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Tending Grief:

a holistic way forward 

*the redwood*

Essence of this Seed:

*Grief Support

*Threshold Choir

*Somatic Activities

*Mandala Making (see images)

*SoulCollage Workshop (see Artistic and Somatic Insights)

*Grief Ritual

*Celebration of Life and Memorial Services

*Guided Meditation

*Death Café

*Circle of Trust

*Forest Bathing 

*Walking the Labyrinth

*Conversation, Witness, and Deep Listening

*Personal Retreat Opportunities



"Grief is praise

because it is the natural way love honors what it misses."

        --Martin Prechtel from The Smell of Rain on Dust

       This is the tenderest seed...

These offerings strive to provide support to individuals, families, and communities as they process and transition through the days, weeks, and years following the passing of a beloved.

Grief is a life long process, something that will always be with us as our "love honors what it misses." 


"The ocean refuses no river, no river.

 the ocean refuses no river, no river..."



Tending to the Ill and Dying

*The Threshold Choir:  Offering the gift of bedside singing for those on the threshold of life and death, and for their families and caregivers.

       Santa Cruz Threshold Singers: (831) 854-7766

*Hospice of Santa Cruz County: volunteer visitor services

*Death Doula: Providing emotional, spiritual, physical, and logistical support to families and individuals near the end of their lives

       Jennifer des Cognets can be contacted via email:          

*Mesothelioma Hope: a caring team helping mesothelioma patients and their loved ones, providing free mesothelioma resources


Tending to the Bereaved

Book Recommendations:

*The Smell of Rain on Dust: grief and praise

by Martin Prechtel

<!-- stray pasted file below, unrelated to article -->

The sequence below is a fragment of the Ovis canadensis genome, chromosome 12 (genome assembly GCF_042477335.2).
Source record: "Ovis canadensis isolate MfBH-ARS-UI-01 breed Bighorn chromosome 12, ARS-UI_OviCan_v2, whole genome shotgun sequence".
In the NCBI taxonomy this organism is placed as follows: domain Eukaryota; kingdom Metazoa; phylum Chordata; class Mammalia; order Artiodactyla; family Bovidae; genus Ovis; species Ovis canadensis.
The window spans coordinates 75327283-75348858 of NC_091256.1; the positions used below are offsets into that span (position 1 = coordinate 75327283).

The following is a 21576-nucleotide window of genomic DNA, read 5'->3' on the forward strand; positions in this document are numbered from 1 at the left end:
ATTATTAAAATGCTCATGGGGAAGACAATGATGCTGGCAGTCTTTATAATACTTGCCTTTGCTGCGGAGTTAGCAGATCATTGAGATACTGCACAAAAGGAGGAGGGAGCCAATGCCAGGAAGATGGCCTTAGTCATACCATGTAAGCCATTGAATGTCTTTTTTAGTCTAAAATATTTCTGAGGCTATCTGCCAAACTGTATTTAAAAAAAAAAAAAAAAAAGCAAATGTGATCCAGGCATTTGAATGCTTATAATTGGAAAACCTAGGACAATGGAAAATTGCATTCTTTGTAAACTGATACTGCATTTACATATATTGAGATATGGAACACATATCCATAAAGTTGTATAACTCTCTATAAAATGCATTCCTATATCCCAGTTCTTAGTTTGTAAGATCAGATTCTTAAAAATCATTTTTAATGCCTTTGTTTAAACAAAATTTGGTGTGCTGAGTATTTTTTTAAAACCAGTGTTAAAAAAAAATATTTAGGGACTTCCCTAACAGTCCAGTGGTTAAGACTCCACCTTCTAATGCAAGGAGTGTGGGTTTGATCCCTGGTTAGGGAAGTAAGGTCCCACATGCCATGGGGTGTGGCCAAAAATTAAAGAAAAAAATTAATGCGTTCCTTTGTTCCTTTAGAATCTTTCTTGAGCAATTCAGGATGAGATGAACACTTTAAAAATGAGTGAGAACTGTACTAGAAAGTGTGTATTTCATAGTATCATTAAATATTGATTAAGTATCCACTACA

*Bitter-sweet: how sorrow and longing make us whole 

by Susan Cain

*A Time to Grieve: meditations for healing after the death of a loved one

by Carol Staudacher

*The Wild Edge of Sorrow: rituals of renewal and the sacred work of grief

by Francis Weller

*Here If You Need Me: a true story

by Kate Braestrup

*The Unspeakable Loss: how do you live after a child dies

edited by Nisha Zenoff, PhD


Grief Support Recommendations:

* Bicycle Health: how best to cope with grief in recovery

"Understanding how grief typically works can help. Realizing how grief can trigger your desire to relapse and planning ahead to conquer challenges is even more helpful"


*David Kessler weekly emails

and his online grief support groups are called Tender Hearts

*Compassionate Friends:

supporting families after a child dies

*Hospice of Santa Cruz County: grief support

*Helping Parents Heal: Facebook group for parent and families after a child dies. Private group, ask for membership

Tending to the Body:

*Sea Spirit Memorial:

"Specializing in Ocean Memorization, Ash Scattering and Full Body Burial at Sea"

(831) 336-2244


*Better Place Forests:

"A memorial tree is a private, established tree that serves as a resting place for cremated remains. Ashes are mixed with soil and spread at the base of the tree, becoming forever a part of the forest."

*Recompose: a full-service funeral home specializing in human composting

"Recompose works directly with you and the people in your life to ensure respectful, empathetic service from the time of death through the body's transformation into soil."

Creating mandalas made from nature's gifts of stones, leaves, wood, coral, sand, seaweed, flowers, bone, and other bits of matter you find is a holistic way of honoring your beloved departed and of processing the loss. It is a way of telling the story of your relationship, exploring what is settled, what is unresolved, and to give it shape so it can be attended to somatically and artistically. Perhaps, in this process, you can learn more about your own life going forward.



YoniVerse Monologue

"The call to ministry haunted my periphery for most of my adult life" A deep-hearted sharing of my own life processing the death of my precious son.



This video, by the Cleveland Clinic, shares a profound, empathic insight: 

"Could a greater miracle take place

than for us to look through each other eyes for an instant." 

          --Henry David Thoreau

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